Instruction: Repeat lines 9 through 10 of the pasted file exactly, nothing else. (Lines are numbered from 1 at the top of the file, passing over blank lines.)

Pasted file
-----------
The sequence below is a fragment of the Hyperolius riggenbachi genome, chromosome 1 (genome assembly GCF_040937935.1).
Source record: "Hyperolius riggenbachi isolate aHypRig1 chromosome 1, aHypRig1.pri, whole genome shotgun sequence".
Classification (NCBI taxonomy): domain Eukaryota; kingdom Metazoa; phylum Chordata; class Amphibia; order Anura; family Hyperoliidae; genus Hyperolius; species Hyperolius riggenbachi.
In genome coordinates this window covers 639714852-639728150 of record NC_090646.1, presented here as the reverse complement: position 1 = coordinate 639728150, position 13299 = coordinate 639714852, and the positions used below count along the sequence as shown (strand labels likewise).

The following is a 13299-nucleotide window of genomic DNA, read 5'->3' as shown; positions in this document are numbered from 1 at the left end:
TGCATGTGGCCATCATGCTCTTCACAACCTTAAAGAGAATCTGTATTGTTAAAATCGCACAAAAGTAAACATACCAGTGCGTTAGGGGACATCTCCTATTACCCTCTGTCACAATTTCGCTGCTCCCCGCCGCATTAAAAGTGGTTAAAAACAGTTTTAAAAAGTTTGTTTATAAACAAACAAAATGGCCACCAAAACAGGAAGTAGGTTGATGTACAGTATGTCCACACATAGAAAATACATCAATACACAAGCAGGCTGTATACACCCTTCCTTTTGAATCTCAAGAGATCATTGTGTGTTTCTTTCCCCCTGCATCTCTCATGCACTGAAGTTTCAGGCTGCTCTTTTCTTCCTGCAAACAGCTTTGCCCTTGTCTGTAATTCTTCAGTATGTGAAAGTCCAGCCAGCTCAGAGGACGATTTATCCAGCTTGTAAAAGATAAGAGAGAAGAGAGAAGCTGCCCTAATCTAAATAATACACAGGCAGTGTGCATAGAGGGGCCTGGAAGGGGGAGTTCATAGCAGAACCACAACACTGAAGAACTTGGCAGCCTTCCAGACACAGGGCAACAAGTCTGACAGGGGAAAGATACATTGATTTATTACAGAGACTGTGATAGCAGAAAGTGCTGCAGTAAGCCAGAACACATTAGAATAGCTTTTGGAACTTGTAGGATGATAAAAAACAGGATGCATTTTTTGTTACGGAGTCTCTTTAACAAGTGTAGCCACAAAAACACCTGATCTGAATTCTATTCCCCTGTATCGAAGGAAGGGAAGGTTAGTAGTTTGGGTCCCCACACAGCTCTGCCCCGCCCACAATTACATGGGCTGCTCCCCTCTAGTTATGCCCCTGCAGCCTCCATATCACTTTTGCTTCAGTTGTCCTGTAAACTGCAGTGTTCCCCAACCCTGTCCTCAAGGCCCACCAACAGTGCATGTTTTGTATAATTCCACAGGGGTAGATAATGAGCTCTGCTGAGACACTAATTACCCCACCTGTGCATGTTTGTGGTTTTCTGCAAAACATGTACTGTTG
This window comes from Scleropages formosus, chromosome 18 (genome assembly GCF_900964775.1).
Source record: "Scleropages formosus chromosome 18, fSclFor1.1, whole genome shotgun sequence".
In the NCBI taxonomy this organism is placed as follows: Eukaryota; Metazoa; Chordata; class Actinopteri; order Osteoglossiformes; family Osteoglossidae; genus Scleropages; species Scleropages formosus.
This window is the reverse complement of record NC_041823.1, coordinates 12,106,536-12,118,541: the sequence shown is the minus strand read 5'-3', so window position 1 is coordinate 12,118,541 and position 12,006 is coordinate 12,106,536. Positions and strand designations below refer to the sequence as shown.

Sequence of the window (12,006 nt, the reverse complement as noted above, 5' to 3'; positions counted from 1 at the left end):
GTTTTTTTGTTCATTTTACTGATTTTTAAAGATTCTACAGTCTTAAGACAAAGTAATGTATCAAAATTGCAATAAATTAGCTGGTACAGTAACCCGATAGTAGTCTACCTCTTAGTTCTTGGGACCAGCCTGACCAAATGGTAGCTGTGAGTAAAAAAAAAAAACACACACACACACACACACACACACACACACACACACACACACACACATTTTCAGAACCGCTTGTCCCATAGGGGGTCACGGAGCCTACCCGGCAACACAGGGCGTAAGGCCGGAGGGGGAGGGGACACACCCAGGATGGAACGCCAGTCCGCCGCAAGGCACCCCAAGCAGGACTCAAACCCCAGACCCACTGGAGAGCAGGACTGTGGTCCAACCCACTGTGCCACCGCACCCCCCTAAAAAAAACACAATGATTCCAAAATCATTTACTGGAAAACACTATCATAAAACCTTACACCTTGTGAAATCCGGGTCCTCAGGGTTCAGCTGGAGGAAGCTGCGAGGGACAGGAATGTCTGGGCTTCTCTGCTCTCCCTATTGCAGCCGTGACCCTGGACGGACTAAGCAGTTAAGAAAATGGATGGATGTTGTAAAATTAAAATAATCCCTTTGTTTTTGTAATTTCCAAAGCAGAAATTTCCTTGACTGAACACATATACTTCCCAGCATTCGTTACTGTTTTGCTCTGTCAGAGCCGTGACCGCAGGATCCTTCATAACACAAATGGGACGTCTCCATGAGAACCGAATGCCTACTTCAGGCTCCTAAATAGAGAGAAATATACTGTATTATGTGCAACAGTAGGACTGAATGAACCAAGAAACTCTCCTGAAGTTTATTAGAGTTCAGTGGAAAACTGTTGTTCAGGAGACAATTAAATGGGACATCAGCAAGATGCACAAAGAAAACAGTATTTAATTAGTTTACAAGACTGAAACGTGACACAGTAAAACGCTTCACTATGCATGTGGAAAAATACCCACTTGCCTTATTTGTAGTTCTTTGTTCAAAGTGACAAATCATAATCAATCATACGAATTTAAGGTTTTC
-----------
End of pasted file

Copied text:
In the NCBI taxonomy this organism is placed as follows: Eukaryota; Metazoa; Chordata; class Actinopteri; order Osteoglossiformes; family Osteoglossidae; genus Scleropages; species Scleropages formosus.
This window is the reverse complement of record NC_041823.1, coordinates 12,106,536-12,118,541: the sequence shown is the minus strand read 5'-3', so window position 1 is coordinate 12,118,541 and position 12,006 is coordinate 12,106,536. Positions and strand designations below refer to the sequence as shown.